Spanning this surface (which means performing a backprojection and constructing the system matrix) is the major part of the image reconstruction process of Compton camera imaging (CCI) in terms of design and implementation efforts, and computation time. As shown previously, its precision also strongly impacts the quality of the image reconstruction results. Furthermore, in CCI a realistic system matrix (SM) has to take into account the physical and technological characteristics of the camera like limited energy and spatial resolution as well as Compton camera specific features as: (i) the event and image space are of high dimensionality, i.e. due to the energy of the gamma-rays and multi attribute measurements, (ii) the backprojections are surfaces instead of lines (Anger SPECT, PET) and therefore the SM occupancy is high, and (iii) incompletely absorbed photons may lead to incorrect conclusions on the initial gamma energies and scattering angles and subsequently to misarranged backprojections.

These challenges of CCI including their impacts will be discussed. Approaches to overcome them will be proposed and evaluated. This is done by means of measurements using radioactive sources as well as via in-beam tests at the proton beam facility AGOR in at KVI Groningen, Netherlands. Complementary results by means of simulations will be shown.

Keywords: Image reconstruction; Ion therapy; Compton camera

  • Poster
    International Conference on Translational Research in Radio-Oncology and Physics for Health in Europe 2012, 27.02.-02.03.2012, Genève, Suisse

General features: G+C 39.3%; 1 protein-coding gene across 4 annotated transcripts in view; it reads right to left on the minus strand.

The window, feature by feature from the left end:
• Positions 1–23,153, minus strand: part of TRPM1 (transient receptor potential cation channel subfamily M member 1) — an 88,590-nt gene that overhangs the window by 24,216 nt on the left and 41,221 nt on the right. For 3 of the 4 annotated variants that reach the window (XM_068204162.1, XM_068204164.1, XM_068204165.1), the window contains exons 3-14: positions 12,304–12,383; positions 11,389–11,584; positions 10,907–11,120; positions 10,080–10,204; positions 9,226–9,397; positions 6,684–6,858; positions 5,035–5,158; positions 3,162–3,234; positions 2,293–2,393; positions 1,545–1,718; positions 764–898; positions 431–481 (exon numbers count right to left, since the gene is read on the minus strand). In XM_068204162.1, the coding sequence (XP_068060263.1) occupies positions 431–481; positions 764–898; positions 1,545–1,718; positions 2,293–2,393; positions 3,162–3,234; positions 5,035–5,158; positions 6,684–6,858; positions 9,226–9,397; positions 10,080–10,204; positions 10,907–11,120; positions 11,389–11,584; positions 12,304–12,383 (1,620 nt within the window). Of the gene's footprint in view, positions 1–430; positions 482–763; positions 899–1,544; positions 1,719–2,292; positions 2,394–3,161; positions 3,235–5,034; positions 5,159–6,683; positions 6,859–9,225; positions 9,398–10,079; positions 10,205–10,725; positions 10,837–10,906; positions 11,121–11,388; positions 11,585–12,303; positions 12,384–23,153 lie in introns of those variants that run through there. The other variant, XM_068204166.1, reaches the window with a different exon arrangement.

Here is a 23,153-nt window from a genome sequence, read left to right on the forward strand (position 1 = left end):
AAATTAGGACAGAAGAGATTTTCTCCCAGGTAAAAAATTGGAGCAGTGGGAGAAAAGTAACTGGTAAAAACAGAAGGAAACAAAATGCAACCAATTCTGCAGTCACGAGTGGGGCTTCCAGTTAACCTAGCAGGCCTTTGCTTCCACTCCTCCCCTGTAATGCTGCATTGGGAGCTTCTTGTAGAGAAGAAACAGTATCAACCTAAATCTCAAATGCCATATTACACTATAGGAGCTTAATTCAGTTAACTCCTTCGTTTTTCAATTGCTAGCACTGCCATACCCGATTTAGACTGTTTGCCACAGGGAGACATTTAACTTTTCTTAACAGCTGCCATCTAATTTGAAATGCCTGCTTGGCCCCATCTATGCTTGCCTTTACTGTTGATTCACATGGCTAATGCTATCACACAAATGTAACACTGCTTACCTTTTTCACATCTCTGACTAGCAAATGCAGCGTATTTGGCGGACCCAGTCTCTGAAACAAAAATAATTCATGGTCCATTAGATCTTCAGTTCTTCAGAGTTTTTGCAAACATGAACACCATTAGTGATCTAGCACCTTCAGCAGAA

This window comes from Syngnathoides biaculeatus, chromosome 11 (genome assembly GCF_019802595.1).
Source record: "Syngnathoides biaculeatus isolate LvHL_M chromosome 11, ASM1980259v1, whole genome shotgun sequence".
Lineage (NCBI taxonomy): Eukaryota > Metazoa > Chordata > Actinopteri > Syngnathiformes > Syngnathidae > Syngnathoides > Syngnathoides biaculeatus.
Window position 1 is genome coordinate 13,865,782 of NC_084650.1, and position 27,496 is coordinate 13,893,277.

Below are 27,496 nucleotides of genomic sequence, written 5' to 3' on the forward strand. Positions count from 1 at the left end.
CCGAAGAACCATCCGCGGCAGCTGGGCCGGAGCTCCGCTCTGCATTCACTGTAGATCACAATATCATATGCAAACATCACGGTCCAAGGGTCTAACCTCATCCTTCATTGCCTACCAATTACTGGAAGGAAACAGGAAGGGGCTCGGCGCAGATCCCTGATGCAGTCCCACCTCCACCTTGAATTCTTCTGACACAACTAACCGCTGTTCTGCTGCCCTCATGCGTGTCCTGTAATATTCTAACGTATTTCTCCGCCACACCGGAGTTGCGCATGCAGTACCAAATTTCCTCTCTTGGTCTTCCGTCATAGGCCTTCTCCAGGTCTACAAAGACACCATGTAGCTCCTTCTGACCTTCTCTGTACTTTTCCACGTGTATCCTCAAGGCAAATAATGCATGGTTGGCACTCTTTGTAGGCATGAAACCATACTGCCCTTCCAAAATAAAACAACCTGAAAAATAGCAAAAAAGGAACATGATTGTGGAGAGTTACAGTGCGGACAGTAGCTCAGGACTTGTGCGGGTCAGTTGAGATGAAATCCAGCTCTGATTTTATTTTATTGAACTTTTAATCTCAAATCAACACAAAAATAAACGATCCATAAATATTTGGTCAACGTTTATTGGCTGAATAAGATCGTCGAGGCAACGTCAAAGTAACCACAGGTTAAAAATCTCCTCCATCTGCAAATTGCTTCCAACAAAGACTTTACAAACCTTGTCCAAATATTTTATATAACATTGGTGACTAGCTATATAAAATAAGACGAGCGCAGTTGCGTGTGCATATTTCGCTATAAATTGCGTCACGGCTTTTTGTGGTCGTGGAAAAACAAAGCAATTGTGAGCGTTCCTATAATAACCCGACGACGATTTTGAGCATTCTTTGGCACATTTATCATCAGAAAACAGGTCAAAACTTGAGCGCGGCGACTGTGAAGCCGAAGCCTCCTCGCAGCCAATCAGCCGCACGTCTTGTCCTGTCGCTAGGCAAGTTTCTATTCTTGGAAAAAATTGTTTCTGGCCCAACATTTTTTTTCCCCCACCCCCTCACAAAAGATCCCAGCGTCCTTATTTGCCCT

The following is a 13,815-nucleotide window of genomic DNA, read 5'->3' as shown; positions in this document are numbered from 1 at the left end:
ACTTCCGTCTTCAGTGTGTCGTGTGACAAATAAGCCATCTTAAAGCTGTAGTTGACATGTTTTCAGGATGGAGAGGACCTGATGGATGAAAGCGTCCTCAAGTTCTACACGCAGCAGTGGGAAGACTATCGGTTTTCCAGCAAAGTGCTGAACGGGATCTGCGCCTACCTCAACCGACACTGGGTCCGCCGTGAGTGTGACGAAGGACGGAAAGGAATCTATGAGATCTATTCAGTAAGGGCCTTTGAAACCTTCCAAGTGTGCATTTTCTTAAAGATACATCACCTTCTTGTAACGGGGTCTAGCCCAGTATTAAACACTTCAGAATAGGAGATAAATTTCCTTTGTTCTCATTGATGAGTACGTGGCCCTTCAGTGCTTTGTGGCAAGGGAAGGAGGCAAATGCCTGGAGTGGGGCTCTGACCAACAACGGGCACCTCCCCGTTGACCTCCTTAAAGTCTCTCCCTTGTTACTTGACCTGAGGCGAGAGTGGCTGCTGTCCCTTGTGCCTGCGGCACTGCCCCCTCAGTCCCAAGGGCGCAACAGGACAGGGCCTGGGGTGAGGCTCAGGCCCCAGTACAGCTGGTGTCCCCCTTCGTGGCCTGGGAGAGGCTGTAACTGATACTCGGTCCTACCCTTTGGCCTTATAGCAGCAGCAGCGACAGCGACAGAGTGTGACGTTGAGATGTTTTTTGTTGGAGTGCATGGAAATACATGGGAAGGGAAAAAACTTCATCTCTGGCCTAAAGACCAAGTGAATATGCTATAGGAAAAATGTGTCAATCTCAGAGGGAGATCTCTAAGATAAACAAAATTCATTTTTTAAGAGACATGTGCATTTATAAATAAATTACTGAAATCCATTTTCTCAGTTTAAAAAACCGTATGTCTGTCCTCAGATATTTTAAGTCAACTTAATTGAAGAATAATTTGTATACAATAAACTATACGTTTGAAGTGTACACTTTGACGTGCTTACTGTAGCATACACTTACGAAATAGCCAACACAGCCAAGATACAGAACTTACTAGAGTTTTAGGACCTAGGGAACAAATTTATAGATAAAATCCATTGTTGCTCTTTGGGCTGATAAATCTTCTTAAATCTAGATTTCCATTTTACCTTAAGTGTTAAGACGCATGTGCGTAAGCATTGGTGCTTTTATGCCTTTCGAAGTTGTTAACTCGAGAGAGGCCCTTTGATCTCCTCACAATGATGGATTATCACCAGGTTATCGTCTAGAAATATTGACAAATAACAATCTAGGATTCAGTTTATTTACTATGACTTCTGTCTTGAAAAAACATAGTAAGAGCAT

Publ.-Id: 16856

Work on a large-area MRPC-based time-of-flight detector for high energy neutrons

Yakorev, D.; Bemmerer, D.

The NeuLAND detector at the R3B experiment of the future FAIR facility in Darmstadt aims to detect fast neutrons (0.2-1.0 GeV) with high time and spatial resolutions (σt<100 ps, σx,y,z<1 cm).

Here, development work on a possible NeuLAND solution based on the multigap resistive plate chamber (MRPC) technology is presented. In this hypothesis, the final detector consists of 50 consecutive MRPC stacks. Each stack contains a 4 mm thick anode made of iron converter material, with an additional 4mm of converter material between two stacks. The secondary charged particles stemming from hadronic interactions of the high energetic neutrons in the converter will be detected in the MRPC's. A number of prototypes have been developed and built. They have been tested with a beam of single electrons, with picosecond time resolution at the superconducting linac ELBE (Dresden, Germany).